Kirk Bachmann: What’s that pressure like? There’s tons of books and you read those stories about the chef that heard a rumor that, perhaps, they weren’t going to get that next star or be renewed the star. It overwhelms them. Can you speak a little bit about the pressure and how you’ve been able to handle that so well over the years?

Curtis Duffy: Everybody was playing their part. Everybody was doing what they were supposed to do, and with the utmost refinement. I said to them, “If we start changing things and really start nitpicking things, that’s going to far. We have to stay on track and maintain the quality and consistency of what we were doing to get where we are.” To continue with that drive and that vision, and not sit back and really try to nitpick everything.

We were talking about putting a piece of china and making sure that it was perfectly an inch from the edge of the table, going to extreme lengths. I think that could break somebody. As long as we’re doing things with passion and love, and everybody has the right goal, it’s inevitable that you’re going to continue down that path.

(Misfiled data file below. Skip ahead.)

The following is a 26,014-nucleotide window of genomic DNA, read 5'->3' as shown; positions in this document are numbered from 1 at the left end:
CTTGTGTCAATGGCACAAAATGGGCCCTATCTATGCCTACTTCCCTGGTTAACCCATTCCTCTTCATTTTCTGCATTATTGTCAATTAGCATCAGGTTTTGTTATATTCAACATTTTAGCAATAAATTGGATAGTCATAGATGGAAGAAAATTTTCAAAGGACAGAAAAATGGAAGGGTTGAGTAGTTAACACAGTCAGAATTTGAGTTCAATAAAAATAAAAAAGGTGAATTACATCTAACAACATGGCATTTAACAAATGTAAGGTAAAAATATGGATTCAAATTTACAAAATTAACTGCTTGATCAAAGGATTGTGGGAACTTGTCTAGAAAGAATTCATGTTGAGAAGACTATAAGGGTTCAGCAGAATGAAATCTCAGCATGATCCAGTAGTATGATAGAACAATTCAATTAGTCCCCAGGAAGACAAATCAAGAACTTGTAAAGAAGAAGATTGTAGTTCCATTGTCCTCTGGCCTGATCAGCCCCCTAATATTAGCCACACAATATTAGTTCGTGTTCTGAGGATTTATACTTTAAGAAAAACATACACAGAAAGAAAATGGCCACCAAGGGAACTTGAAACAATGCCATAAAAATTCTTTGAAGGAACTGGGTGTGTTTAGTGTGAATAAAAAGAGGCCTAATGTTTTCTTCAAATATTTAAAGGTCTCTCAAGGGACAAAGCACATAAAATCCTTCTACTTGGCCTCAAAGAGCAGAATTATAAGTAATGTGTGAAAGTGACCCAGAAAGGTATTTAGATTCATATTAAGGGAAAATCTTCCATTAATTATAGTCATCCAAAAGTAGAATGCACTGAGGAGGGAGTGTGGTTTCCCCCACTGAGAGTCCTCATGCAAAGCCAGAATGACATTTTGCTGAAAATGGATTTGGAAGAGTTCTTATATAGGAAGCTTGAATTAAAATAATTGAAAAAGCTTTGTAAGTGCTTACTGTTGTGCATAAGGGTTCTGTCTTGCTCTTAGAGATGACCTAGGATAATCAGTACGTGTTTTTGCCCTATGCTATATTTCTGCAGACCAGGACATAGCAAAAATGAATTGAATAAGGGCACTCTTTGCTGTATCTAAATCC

Kirk Bachmann: It comes together.

Curtis Duffy: It does come together, so as much as I think about maintaining, I also equally think about what we’re doing is right what we’re supposed to be doing. I don’t put a lot of thought into it. Obviously, consistency is my biggest pet peeve, and making sure that everything we’re doing every day is consistently as good as it was yesterday, and even better.

Creative Inspiration